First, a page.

Over and above the myriad infelicities of the play itself, the production is hampered by a weird conceit whereby the Russian characters, who are supposedly speaking Russian (though, of course, the actors are actually speaking English), use American accents when conversing with each other - but when they address the American characters, they adopt Russian accents so thick that they sound like Boris and Natasha from The Rocky and Bullwinkle Show. Indeed, the actors sometimes switch accents from one line to the next and back again, creating an unintended comic effect.
One can only guess whether the accent switching is in the script or was the brainstorm of director David Cromer, who does a good job of directing traffic on the Newhouse stage but, not being a magician, fails to make the goings-on interesting to the audience. Cromer had a wonderful success with his Off-Broadway staging of Thornton Wilder’s Our Town, another play with lots of characters; but Wilder was a great playwright who knew it would be a mistake to write multiple scenes in which a dozen or more people are all on stage at once and all have something to say, thus confusing the audience and competing for its attention.
The acting in Nikolai and the Others is excellent overall, and it’s always a pleasure to see Cerveris, Glover, Brown, Kunken, and Saxe on stage - not to mention Epstein, one of the theater’s most highly respected veteran performers. But their efforts here are pretty much for naught because, as the saying goes, you can’t get blood from a stone. The show’s design elements – sets by Marsha Ginsberg, costumes by Jane Greenwood, lighting by Ken Billington – are first-rate, as one would expect from these artists and from a Lincoln Center production. The sets are particularly impressive as they change to show us different areas of the farmhouse, but even here there’s a problem: The actors themselves do much of the furniture moving, etc. in full view of the audience (and in costume, of course), but they’re sometimes joined by stagehands in mufti. The effect is jarring enough to effectively destroy whatever sense of time and place has been created.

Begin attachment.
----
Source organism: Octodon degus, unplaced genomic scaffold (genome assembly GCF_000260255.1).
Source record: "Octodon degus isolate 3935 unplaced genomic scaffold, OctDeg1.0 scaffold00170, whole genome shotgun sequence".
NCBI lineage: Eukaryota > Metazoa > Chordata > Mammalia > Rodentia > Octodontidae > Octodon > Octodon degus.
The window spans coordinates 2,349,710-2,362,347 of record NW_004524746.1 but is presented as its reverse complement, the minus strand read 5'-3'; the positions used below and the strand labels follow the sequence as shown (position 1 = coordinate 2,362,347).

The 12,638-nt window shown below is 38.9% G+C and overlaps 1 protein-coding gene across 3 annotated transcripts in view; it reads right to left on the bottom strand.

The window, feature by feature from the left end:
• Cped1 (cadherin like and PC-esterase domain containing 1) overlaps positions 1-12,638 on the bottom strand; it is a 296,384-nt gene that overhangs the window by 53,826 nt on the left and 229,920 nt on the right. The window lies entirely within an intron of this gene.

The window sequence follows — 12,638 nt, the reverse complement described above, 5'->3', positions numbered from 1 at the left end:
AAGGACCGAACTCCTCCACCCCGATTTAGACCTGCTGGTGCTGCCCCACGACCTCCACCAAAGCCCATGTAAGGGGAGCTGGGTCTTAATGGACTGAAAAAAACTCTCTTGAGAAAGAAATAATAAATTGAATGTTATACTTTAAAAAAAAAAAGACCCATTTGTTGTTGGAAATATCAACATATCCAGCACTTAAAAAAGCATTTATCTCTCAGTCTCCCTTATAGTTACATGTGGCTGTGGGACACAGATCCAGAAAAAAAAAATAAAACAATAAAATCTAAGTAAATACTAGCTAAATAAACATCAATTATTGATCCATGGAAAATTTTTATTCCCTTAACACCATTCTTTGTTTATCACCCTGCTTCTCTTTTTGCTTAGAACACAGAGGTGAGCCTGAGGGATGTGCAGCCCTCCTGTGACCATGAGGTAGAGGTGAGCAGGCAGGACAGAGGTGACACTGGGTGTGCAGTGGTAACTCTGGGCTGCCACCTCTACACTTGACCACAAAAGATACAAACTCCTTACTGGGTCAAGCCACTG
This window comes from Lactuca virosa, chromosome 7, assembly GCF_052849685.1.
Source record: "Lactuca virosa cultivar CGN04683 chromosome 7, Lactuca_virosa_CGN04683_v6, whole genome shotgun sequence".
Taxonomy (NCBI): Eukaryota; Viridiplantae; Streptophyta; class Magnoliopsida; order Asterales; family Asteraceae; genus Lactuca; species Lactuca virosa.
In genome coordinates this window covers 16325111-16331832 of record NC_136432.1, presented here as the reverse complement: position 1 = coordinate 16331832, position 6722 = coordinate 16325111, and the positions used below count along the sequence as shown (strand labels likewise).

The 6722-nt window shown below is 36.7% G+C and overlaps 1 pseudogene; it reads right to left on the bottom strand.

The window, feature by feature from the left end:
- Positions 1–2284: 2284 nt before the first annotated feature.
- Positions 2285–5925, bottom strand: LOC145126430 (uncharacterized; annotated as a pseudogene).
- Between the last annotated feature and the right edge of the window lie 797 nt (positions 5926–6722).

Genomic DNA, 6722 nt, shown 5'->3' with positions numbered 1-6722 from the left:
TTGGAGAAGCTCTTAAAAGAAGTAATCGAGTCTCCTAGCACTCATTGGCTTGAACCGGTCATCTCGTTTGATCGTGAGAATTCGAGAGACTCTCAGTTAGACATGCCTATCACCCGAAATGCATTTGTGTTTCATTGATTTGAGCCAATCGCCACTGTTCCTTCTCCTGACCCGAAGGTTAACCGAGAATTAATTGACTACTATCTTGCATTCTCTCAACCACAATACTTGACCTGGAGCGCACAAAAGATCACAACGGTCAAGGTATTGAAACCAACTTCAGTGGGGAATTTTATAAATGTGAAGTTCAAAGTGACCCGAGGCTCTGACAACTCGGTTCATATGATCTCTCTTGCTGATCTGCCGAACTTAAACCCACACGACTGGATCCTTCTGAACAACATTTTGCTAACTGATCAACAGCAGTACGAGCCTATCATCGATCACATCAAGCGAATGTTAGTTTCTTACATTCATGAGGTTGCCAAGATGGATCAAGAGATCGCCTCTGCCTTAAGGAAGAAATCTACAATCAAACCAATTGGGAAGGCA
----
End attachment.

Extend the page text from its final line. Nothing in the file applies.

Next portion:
George Balanchine and Igor Stravinsky are long deceased. Maria Tallchief died less than a month ago, presumably without having seen or read this play. While her character is treated respectfully enough (though with little depth) by Nelson, she likely would have been nonplussed by Nikolai and the Others, in which the author has focused on cultural icons making great art but has managed to come up with a play boring enough to send an incurable insomniac off to dreamland. Prior to this unwise expenditure of time, talent, and money, Lincoln Center Theater produced Two Shakespearean Actors as well as Nelson’s mean-spirited, off-putting Some Americans Abroad. So it seems the company has a major commitment to the author, but that commitment is difficult to understand.
Nikolai and the Others